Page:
Even if you want to deal 100% legally, you are obliged to bridge copyright law under certain interpretation.
You cannot copy some byte as defined by the state, as they belong to somebody else. You cannot copy them for yourself even, only certain cases are allowed. Yet to even reproduce a movie, you have to copy from your SSD, to your RAM, to your CPU cache, then finally to the CPU register. All what the computers does requires copying which a priori isn't allowed.
Ok, now you think I am being pedantic. Maybe that prior example was but the thing is that "what defines a computer" is ill-defined by networking. For example, let's say I have a NAS on my room and computer with another monitor on another room, and I "stream" from the NAS to the computer, did I break copyright law? Tecnically yes because I was doing the some processing on the receiving end, it was transmited in the form of byte (argueably a derivative work protected by copyright).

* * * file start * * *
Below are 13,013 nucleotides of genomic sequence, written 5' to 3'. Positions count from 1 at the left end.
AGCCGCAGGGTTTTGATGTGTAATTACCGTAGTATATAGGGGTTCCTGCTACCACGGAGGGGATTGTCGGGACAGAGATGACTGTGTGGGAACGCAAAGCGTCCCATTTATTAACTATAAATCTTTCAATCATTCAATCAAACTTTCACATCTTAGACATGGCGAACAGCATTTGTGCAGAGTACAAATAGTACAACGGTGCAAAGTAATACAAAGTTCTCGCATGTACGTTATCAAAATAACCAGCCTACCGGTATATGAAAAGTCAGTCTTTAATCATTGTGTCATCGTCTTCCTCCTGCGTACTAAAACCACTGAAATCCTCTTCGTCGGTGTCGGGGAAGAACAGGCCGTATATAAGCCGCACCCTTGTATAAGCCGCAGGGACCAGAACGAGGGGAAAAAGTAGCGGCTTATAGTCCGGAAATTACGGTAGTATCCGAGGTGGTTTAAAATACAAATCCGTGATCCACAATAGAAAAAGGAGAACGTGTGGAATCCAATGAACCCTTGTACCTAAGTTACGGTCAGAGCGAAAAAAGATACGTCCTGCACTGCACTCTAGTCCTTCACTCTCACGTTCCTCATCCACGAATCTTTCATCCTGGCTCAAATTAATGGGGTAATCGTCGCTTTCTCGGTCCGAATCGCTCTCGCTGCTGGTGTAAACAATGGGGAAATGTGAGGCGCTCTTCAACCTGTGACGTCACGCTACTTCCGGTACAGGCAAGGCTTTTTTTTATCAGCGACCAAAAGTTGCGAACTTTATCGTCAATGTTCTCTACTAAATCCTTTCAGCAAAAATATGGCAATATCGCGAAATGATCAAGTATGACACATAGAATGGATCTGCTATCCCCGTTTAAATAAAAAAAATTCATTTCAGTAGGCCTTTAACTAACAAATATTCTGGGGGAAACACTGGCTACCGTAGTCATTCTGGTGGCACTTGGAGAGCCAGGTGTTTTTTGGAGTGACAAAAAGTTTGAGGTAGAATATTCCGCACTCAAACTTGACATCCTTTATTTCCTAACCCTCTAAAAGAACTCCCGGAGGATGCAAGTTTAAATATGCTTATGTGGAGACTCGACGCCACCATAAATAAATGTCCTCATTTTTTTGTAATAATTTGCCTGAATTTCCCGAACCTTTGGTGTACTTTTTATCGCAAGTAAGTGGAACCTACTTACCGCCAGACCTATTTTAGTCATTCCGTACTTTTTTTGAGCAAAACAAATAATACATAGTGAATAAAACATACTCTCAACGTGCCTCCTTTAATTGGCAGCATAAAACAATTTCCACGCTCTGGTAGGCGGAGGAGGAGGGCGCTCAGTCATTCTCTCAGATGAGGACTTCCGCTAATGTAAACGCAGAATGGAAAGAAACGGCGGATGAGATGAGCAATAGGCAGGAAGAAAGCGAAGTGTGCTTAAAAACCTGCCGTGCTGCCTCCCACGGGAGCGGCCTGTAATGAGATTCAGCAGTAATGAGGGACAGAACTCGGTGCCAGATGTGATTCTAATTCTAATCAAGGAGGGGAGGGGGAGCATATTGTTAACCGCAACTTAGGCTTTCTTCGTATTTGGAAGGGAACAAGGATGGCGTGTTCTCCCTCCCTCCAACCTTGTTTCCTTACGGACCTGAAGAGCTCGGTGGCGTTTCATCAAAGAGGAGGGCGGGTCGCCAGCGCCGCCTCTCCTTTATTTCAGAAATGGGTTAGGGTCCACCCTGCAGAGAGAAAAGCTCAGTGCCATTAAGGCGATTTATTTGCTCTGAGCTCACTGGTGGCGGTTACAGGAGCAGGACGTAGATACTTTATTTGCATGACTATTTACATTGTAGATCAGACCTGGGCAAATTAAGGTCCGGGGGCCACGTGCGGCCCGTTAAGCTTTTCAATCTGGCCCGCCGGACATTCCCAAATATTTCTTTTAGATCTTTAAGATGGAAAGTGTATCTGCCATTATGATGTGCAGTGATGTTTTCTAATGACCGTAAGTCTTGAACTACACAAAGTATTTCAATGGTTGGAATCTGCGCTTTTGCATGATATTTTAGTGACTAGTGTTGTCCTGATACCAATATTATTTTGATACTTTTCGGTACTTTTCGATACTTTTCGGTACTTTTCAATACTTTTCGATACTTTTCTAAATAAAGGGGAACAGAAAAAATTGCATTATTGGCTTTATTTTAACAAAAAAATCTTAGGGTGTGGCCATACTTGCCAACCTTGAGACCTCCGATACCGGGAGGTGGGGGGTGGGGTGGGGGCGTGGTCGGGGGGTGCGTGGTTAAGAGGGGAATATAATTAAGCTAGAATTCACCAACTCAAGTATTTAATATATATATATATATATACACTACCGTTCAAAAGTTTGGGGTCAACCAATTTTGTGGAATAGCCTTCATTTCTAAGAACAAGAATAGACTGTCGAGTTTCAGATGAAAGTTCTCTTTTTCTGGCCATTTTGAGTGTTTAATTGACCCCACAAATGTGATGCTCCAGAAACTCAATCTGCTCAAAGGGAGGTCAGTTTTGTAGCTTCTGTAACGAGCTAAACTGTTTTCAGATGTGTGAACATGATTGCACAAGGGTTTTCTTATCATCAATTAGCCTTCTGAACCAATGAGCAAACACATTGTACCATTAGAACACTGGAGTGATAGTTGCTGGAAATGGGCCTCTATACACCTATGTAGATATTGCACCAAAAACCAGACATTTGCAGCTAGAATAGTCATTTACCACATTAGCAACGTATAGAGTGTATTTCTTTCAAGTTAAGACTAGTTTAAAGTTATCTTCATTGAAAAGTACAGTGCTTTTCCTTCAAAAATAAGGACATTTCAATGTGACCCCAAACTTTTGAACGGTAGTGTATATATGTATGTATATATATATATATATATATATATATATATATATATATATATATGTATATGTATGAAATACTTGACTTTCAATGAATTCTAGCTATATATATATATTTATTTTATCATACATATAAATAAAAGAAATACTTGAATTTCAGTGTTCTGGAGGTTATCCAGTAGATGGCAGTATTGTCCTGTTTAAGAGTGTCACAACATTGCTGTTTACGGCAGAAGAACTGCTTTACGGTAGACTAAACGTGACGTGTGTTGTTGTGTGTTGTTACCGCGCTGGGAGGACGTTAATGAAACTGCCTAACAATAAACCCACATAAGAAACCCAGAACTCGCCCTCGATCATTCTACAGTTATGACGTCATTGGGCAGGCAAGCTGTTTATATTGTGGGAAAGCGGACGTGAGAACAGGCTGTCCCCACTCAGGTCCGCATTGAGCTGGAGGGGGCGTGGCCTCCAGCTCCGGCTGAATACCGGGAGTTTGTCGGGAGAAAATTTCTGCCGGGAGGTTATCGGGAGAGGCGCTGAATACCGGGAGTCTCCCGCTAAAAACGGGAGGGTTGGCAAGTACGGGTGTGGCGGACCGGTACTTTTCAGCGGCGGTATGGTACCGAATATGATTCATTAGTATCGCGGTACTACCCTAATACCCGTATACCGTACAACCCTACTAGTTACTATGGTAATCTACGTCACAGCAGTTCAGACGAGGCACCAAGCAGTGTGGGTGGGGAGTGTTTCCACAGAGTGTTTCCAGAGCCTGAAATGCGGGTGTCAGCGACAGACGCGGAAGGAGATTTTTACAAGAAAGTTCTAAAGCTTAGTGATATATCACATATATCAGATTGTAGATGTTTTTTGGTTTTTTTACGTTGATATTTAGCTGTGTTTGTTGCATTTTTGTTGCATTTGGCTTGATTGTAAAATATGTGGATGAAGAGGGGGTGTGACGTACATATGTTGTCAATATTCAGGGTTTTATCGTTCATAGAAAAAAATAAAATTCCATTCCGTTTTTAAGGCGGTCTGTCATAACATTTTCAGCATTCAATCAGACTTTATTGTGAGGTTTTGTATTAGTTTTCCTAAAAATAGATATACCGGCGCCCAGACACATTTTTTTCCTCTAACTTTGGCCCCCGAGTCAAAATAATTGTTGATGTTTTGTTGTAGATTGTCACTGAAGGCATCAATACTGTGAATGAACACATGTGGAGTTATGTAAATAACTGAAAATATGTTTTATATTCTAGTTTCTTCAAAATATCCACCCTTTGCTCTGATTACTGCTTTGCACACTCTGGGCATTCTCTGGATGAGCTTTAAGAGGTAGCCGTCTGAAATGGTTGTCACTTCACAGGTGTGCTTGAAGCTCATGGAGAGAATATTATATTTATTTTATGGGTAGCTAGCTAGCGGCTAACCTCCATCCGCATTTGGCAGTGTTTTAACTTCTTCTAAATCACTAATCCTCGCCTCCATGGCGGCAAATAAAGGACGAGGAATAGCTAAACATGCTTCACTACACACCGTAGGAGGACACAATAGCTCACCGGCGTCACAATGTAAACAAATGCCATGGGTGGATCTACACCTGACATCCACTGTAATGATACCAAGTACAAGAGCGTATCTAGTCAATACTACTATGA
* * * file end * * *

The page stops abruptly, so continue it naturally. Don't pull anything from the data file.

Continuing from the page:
So with copyright you end up on a regime where what is a single computer is heavily restricted and to maintain the facade of what a single computer is, your have to actively monitor what the user is doing to restrict the world view to one where the networks of computers doesn't exist.